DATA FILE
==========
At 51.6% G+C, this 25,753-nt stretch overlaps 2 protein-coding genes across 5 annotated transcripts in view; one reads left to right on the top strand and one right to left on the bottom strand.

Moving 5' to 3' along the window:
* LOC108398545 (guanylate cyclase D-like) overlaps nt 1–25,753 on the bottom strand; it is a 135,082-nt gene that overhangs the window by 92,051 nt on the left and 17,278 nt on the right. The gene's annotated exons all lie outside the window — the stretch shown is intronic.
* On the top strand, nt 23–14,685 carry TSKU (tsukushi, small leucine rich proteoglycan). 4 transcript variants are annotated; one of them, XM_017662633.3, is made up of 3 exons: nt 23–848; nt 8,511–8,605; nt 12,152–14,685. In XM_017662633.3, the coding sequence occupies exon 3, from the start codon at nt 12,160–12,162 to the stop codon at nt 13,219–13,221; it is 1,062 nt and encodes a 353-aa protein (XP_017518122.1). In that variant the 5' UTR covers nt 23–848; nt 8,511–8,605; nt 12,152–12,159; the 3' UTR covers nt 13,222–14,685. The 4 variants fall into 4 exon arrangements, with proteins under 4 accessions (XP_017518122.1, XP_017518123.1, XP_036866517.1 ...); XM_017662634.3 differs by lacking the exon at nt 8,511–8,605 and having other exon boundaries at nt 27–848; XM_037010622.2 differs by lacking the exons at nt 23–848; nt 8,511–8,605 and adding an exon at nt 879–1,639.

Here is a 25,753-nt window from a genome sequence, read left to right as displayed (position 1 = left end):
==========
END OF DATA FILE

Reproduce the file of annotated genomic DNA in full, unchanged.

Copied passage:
At 51.6% G+C, this 25,753-nt stretch overlaps 2 protein-coding genes across 5 annotated transcripts in view; one reads left to right on the top strand and one right to left on the bottom strand.

Moving 5' to 3' along the window:
* LOC108398545 (guanylate cyclase D-like) overlaps nt 1–25,753 on the bottom strand; it is a 135,082-nt gene that overhangs the window by 92,051 nt on the left and 17,278 nt on the right. The gene's annotated exons all lie outside the window — the stretch shown is intronic.
* On the top strand, nt 23–14,685 carry TSKU (tsukushi, small leucine rich proteoglycan). 4 transcript variants are annotated; one of them, XM_017662633.3, is made up of 3 exons: nt 23–848; nt 8,511–8,605; nt 12,152–14,685. In XM_017662633.3, the coding sequence occupies exon 3, from the start codon at nt 12,160–12,162 to the stop codon at nt 13,219–13,221; it is 1,062 nt and encodes a 353-aa protein (XP_017518122.1). In that variant the 5' UTR covers nt 23–848; nt 8,511–8,605; nt 12,152–12,159; the 3' UTR covers nt 13,222–14,685. The 4 variants fall into 4 exon arrangements, with proteins under 4 accessions (XP_017518122.1, XP_017518123.1, XP_036866517.1 ...); XM_017662634.3 differs by lacking the exon at nt 8,511–8,605 and having other exon boundaries at nt 27–848; XM_037010622.2 differs by lacking the exons at nt 23–848; nt 8,511–8,605 and adding an exon at nt 879–1,639.

Here is a 25,753-nt window from a genome sequence, read left to right as displayed (position 1 = left end):